The good news is that housebuilding in England is up again: there were 241,000 net additional dwellings in 2018/19, an increase of 9% in the last 12 months and 93% in the last six years.
Net additional dwellings make up the government’s preferred measure of housing output and add together new build completions, conversions and change of use less demolitions.
That total is not just higher than at the previous peak of output before the financial crisis and credit crunch – it is also the highest total recorded since the government started collecting the data in this way in 1991/92.
Significantly, for the first time total net additions are higher than the 240,000 a year target that the last Labour government set in the wake of Kate Barker’s landmark review of housing supply in 2004
True, the big increase over the last six years also reflects just how low output had sunk in the wake of the credit crunch, and true a housing market downturn and recession in the building industry could yet derail progress.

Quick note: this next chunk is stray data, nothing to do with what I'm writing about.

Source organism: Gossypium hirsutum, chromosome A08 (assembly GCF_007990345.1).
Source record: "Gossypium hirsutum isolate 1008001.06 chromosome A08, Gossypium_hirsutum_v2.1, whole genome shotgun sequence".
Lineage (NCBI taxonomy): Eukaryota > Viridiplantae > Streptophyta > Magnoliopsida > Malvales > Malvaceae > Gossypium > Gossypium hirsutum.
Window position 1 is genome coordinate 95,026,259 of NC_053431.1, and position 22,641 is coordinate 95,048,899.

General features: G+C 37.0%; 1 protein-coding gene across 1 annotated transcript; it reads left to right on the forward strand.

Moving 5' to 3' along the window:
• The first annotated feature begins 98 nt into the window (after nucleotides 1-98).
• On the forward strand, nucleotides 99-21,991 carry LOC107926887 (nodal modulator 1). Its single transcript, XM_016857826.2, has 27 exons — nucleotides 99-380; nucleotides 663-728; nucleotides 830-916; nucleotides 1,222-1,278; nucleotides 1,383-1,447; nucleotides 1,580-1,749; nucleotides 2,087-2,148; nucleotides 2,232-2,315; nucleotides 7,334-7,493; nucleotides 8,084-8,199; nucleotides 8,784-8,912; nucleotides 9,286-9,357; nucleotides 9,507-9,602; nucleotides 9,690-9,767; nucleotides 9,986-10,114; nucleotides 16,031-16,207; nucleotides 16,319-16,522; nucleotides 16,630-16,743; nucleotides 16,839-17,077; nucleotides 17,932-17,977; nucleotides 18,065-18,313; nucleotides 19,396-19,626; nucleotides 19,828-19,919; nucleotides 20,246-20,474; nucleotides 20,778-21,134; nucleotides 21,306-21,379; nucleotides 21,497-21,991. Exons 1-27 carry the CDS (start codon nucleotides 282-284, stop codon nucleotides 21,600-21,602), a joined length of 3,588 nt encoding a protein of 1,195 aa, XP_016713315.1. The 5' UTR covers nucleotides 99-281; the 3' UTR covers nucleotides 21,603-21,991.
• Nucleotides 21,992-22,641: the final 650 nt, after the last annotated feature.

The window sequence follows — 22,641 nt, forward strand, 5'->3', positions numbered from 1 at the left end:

However, with more recent council tax data indicating that annual output may now be over 250,000, the government’s target of 300,000 new homes a year by the mid-2020s no longer looks completely outlandish.
Indeed, a separate report from the Home Builders Federation (HBF) estimates that planning permissions were issued for 380,000 new homes in England in the year to June.
Housing secretary Robert Jenrick was quick to welcome the figures and make a campaigning point for the general election:
One more bit of good news is that the bulk of the net additions came from new build completions (213,660) rather than conversions of questionable quality (14,107 were delivered via permitted development, which was only a slight increase on 2017/18).
However, focussing purely on how many new homes were delivered does not tell us much about how the government is doing on other housing issues.
Originally posted on November 5 on my blog for Inside Housing.
The sad fate of (non) starter homes offers a lesson for politicians in the folly of making unworkable promises but it is one they seem unlikely ever to learn.